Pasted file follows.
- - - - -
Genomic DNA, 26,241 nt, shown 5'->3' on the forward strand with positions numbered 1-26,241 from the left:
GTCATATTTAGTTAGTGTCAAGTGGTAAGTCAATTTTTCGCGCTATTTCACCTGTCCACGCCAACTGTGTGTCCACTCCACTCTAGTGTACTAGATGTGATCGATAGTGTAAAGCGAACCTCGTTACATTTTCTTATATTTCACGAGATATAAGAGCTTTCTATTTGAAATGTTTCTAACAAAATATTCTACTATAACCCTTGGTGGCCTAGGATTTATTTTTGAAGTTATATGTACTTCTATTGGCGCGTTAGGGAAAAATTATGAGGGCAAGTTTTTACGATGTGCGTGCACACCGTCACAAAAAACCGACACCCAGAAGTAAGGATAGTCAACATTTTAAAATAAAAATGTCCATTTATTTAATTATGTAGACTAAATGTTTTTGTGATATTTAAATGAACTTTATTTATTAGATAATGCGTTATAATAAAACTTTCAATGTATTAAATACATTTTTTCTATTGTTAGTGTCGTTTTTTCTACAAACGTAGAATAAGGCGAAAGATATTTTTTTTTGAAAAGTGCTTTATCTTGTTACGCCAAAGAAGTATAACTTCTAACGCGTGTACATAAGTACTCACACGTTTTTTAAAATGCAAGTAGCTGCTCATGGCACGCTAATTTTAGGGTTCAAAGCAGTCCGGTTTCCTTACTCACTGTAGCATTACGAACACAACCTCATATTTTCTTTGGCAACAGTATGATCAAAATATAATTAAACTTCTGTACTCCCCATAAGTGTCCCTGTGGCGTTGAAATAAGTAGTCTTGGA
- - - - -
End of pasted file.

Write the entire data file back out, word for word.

Genomic DNA, 26,241 nt, shown 5'->3' on the forward strand with positions numbered 1-26,241 from the left:
GTCATATTTAGTTAGTGTCAAGTGGTAAGTCAATTTTTCGCGCTATTTCACCTGTCCACGCCAACTGTGTGTCCACTCCACTCTAGTGTACTAGATGTGATCGATAGTGTAAAGCGAACCTCGTTACATTTTCTTATATTTCACGAGATATAAGAGCTTTCTATTTGAAATGTTTCTAACAAAATATTCTACTATAACCCTTGGTGGCCTAGGATTTATTTTTGAAGTTATATGTACTTCTATTGGCGCGTTAGGGAAAAATTATGAGGGCAAGTTTTTACGATGTGCGTGCACACCGTCACAAAAAACCGACACCCAGAAGTAAGGATAGTCAACATTTTAAAATAAAAATGTCCATTTATTTAATTATGTAGACTAAATGTTTTTGTGATATTTAAATGAACTTTATTTATTAGATAATGCGTTATAATAAAACTTTCAATGTATTAAATACATTTTTTCTATTGTTAGTGTCGTTTTTTCTACAAACGTAGAATAAGGCGAAAGATATTTTTTTTTGAAAAGTGCTTTATCTTGTTACGCCAAAGAAGTATAACTTCTAACGCGTGTACATAAGTACTCACACGTTTTTTAAAATGCAAGTAGCTGCTCATGGCACGCTAATTTTAGGGTTCAAAGCAGTCCGGTTTCCTTACTCACTGTAGCATTACGAACACAACCTCATATTTTCTTTGGCAACAGTATGATCAAAATATAATTAAACTTCTGTACTCCCCATAAGTGTCCCTGTGGCGTTGAAATAAGTAGTCTTGGA